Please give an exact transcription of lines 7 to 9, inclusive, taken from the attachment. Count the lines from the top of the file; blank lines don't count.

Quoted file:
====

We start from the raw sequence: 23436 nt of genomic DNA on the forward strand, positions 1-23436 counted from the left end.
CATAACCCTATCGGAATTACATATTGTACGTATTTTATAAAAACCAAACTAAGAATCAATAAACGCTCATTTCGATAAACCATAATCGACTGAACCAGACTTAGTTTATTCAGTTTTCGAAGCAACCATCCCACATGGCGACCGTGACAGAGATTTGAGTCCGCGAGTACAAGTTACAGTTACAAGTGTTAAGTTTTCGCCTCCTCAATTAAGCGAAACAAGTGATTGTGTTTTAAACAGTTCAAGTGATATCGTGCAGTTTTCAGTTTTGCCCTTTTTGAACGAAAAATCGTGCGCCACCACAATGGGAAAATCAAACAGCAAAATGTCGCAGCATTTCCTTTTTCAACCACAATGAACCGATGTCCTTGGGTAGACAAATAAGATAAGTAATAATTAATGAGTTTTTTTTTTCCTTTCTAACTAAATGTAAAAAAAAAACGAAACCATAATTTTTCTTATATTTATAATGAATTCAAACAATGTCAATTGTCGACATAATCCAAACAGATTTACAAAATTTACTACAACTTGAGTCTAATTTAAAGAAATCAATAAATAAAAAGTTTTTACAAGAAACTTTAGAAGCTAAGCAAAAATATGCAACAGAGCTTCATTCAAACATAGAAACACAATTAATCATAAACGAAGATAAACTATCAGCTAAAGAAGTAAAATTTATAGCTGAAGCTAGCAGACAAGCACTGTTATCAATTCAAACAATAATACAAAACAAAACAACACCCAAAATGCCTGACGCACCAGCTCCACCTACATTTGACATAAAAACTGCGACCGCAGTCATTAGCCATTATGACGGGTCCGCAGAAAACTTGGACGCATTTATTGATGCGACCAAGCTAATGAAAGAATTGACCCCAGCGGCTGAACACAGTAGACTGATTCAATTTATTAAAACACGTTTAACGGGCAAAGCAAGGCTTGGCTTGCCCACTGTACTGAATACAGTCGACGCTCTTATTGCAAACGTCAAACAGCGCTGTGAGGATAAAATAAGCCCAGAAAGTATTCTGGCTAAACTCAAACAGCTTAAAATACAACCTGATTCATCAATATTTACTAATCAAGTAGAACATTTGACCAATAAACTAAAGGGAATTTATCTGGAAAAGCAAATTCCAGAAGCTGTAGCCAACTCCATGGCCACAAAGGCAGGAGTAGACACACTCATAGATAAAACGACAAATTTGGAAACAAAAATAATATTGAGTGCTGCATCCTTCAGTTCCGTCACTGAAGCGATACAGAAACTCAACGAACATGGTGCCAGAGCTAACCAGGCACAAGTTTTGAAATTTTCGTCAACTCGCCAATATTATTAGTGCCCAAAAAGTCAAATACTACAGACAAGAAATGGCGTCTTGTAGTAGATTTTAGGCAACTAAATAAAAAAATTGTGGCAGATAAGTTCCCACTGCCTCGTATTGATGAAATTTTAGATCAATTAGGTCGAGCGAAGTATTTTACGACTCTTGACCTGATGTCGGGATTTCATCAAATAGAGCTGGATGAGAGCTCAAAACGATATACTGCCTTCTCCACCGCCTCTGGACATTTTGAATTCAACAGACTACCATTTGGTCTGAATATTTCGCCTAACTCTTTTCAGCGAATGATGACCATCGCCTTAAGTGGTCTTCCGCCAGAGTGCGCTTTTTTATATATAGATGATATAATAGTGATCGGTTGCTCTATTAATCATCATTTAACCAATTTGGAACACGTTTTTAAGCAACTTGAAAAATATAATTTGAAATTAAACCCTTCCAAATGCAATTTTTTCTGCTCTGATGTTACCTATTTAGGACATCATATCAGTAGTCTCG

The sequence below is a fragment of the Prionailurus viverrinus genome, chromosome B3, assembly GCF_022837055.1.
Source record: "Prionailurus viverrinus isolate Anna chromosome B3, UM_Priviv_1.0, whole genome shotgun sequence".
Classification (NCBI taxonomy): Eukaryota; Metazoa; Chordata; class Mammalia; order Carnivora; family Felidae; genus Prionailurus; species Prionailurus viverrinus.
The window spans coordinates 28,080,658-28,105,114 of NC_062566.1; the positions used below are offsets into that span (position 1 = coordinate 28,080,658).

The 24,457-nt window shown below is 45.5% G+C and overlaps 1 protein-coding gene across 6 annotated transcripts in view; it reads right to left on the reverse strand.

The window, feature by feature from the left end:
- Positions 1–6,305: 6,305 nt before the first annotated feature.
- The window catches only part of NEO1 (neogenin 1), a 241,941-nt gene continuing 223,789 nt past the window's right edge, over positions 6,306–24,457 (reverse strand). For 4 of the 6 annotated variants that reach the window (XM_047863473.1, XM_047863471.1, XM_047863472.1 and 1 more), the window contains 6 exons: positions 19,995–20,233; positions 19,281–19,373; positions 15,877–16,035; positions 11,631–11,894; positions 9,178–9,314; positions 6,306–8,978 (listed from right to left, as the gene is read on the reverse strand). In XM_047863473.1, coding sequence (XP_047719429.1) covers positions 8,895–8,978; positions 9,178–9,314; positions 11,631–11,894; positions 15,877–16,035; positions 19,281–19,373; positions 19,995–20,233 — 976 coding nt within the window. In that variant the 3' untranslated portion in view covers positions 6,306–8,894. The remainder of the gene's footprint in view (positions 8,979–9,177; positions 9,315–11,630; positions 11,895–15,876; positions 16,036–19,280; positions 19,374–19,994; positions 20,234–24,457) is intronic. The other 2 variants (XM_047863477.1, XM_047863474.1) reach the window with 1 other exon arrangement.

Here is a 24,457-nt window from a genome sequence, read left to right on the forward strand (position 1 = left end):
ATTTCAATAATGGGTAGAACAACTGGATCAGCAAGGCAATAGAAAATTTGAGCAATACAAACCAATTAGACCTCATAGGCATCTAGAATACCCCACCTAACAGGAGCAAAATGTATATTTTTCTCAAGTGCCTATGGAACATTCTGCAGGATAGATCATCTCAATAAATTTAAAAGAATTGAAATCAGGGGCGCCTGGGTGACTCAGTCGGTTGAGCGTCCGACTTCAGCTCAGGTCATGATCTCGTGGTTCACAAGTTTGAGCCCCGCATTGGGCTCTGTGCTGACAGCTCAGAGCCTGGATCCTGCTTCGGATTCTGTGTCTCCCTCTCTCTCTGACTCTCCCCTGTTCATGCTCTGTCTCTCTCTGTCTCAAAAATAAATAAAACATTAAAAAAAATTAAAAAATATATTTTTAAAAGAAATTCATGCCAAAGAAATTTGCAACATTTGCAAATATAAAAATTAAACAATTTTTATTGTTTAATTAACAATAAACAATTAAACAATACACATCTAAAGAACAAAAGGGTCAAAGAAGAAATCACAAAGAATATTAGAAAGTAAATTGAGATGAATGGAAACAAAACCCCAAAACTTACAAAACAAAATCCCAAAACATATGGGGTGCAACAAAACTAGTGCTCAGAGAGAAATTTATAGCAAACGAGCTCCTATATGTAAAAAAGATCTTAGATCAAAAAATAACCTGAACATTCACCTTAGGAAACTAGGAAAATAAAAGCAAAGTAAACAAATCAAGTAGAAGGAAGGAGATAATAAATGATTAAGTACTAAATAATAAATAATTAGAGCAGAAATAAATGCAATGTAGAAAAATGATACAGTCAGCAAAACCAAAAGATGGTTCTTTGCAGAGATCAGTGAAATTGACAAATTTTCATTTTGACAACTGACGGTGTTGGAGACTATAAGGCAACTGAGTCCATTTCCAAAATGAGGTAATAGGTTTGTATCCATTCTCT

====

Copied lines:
The 24,457-nt window shown below is 45.5% G+C and overlaps 1 protein-coding gene across 6 annotated transcripts in view; it reads right to left on the reverse strand.

The window, feature by feature from the left end:
- Positions 1–6,305: 6,305 nt before the first annotated feature.